We'll be using CircuitPython for this project. Are you new to using CircuitPython? No worries, there is a full getting started guide here.

Adafruit suggests using the Mu editor to edit your code and have an interactive REPL in CircuitPython. You can learn about Mu and its installation in this tutorial.

First Some Theory

The way we can tell when the acceleometer (i.e. the Circuit Playground Express) is tilted with respect to an axis (X in our case) is to track the value for that axis.

Gravity at the Earth's surface is nominally about 9.8 m/s2.  So when the Circuit Playground Express is level, the value of Z will be ~9.8 and X will be 0. This is show in the lefthand half of the figure below.

When the Circuit Playground express is tilted 45 degrees, the force toward the center of the earth will still be 9.8, but it will be divided now between the X and Z axis, as show to the right below they will each be ~6.9 (9.8 * sin(45) ). Tilt it the other way and X will have a negative value.

By monitoring the value of X we can therefore tell how far along that axis the Circuit Playground Express is tilted.

The Code

While the hardware for this project is the same, the code is completely different and much simpler than the sound activated ears.

After setting up the interfaces to the accelerometer and servos, the loop continually monitors the X component of the accelerometer data (ignoring Y and Z). 1 G is ~9.8 m/s2 so a comparison value of 5.0 m/s2 is reasonable. That's a bit less than a 45 degree tilt, as shown above.

One thing to notice is that while X of over 5.0 (or below -5.0) will cause the top ear to perk up, it doesn't go back down until the absolute value of X is below 4.0. The range between 4.0 and 5.0 has no effect on the ear. This is generally called hysteresis and is used here to avoid jitter. If the ear went up when X was over 5.0 and down when it was below, it would jitter when the head tilt put X close to 5.0 since you can't hold your head that still, so X would be going back and forth over 5.0. This behavior is typically undesirable, hence the use of hysteresis. The ears go down well below the point at which they go up. The result is nice clean movement.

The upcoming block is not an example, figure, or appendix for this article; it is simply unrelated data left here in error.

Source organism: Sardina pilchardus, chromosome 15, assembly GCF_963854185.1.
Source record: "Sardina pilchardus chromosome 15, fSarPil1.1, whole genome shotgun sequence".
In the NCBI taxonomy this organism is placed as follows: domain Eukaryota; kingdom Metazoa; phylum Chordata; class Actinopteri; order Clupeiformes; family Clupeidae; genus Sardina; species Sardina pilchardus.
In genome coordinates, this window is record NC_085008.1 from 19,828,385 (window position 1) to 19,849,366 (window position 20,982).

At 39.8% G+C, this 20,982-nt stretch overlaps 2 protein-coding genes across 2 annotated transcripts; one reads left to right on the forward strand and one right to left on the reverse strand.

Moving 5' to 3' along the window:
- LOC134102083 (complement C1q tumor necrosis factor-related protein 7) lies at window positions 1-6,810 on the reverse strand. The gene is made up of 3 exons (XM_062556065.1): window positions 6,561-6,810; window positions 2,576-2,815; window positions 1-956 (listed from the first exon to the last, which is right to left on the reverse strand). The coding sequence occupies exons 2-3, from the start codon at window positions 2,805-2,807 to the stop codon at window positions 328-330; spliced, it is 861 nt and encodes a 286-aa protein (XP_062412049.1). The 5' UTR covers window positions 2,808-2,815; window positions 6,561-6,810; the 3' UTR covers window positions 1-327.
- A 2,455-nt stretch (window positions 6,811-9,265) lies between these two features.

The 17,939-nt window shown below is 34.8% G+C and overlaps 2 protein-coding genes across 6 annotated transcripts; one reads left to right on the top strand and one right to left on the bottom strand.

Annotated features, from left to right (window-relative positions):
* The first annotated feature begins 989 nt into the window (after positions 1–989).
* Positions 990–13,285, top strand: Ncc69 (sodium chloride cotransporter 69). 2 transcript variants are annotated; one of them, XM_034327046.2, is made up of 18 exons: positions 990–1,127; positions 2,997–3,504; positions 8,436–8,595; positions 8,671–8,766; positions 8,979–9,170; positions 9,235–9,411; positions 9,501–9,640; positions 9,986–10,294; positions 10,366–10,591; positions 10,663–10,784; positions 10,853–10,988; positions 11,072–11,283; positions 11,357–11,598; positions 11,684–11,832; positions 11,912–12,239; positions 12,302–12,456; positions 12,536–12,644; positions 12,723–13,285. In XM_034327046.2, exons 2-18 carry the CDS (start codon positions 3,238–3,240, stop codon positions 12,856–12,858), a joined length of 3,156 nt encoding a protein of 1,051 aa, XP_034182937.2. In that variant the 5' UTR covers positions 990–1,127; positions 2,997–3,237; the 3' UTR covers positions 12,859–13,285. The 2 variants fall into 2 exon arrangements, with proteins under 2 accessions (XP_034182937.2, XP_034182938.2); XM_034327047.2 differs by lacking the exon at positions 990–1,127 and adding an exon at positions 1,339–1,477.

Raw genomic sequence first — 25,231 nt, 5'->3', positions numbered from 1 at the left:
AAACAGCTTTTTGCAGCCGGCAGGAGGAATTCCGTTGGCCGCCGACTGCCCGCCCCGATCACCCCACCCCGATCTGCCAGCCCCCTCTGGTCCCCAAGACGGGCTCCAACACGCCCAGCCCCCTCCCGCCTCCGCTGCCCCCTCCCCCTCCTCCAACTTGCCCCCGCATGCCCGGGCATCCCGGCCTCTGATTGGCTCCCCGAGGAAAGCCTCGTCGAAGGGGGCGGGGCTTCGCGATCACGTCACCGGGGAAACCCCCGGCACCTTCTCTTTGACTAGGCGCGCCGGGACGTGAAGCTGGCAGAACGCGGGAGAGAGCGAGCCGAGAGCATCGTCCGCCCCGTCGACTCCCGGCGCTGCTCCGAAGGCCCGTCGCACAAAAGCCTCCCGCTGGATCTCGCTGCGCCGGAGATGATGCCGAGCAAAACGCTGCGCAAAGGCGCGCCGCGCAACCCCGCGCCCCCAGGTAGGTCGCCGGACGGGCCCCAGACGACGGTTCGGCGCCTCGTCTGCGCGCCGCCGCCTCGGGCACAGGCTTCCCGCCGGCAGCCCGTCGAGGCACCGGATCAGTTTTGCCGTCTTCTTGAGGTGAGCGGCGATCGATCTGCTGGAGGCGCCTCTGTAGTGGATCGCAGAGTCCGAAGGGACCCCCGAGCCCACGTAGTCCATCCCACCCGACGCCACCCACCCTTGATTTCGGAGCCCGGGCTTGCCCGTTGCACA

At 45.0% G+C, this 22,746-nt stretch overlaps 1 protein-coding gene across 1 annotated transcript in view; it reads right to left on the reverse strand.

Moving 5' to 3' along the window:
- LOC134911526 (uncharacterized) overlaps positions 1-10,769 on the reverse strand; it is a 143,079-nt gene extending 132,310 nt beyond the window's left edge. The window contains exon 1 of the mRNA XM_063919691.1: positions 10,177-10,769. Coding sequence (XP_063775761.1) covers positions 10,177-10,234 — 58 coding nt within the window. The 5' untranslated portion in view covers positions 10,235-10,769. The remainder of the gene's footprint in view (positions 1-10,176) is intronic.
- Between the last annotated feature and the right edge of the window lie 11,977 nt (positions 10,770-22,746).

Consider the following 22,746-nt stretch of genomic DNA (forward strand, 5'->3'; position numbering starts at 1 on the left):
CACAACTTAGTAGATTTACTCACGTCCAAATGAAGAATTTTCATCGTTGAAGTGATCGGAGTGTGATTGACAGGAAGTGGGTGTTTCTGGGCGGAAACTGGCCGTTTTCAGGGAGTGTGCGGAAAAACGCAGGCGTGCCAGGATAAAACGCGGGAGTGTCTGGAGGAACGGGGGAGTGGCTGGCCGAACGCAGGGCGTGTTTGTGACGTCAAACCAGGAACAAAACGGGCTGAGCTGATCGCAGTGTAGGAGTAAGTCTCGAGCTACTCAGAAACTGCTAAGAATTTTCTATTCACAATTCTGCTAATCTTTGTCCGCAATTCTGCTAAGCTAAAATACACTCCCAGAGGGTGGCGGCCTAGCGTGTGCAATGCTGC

# SPDX-FileCopyrightText: 2018 Dave Astels for Adafruit Industries
# SPDX-License-Identifier: MIT

Circuit Playground Express head-tilt activated ears.

Adafruit invests time and resources providing this open source code.
Please support Adafruit and open source hardware by purchasing
products from Adafruit!

Written by Dave Astels for Adafruit Industries
Copyright (c) 2018 Adafruit Industries
Licensed under the MIT license.

All text above must be included in any redistribution.

import time
import busio
import board
import adafruit_lis3dh
import pwmio
from adafruit_motor import servo

# Setup accelerometer
sensor = adafruit_lis3dh.LIS3DH_I2C(i2c, address=0x19)

# Setup servos
left_pwm = pwmio.PWMOut(board.A1, frequency=50)
right_pwm = pwmio.PWMOut(board.A2, frequency=50)

left_ear = servo.Servo(left_pwm)
right_ear = servo.Servo(right_pwm)

#initialize things
left_ear.angle = 0
right_ear.angle = 0

while True:
    x, _, _ = sensor.acceleration
    if x < -5.0:
        left_ear.angle = 90
    elif x > 5.0:
        right_ear.angle = 90
    elif abs(x) < 4.0:
        left_ear.angle = 0
        right_ear.angle = 0

This guide was first published on Sep 18, 2018. It was last updated on Sep 18, 2018.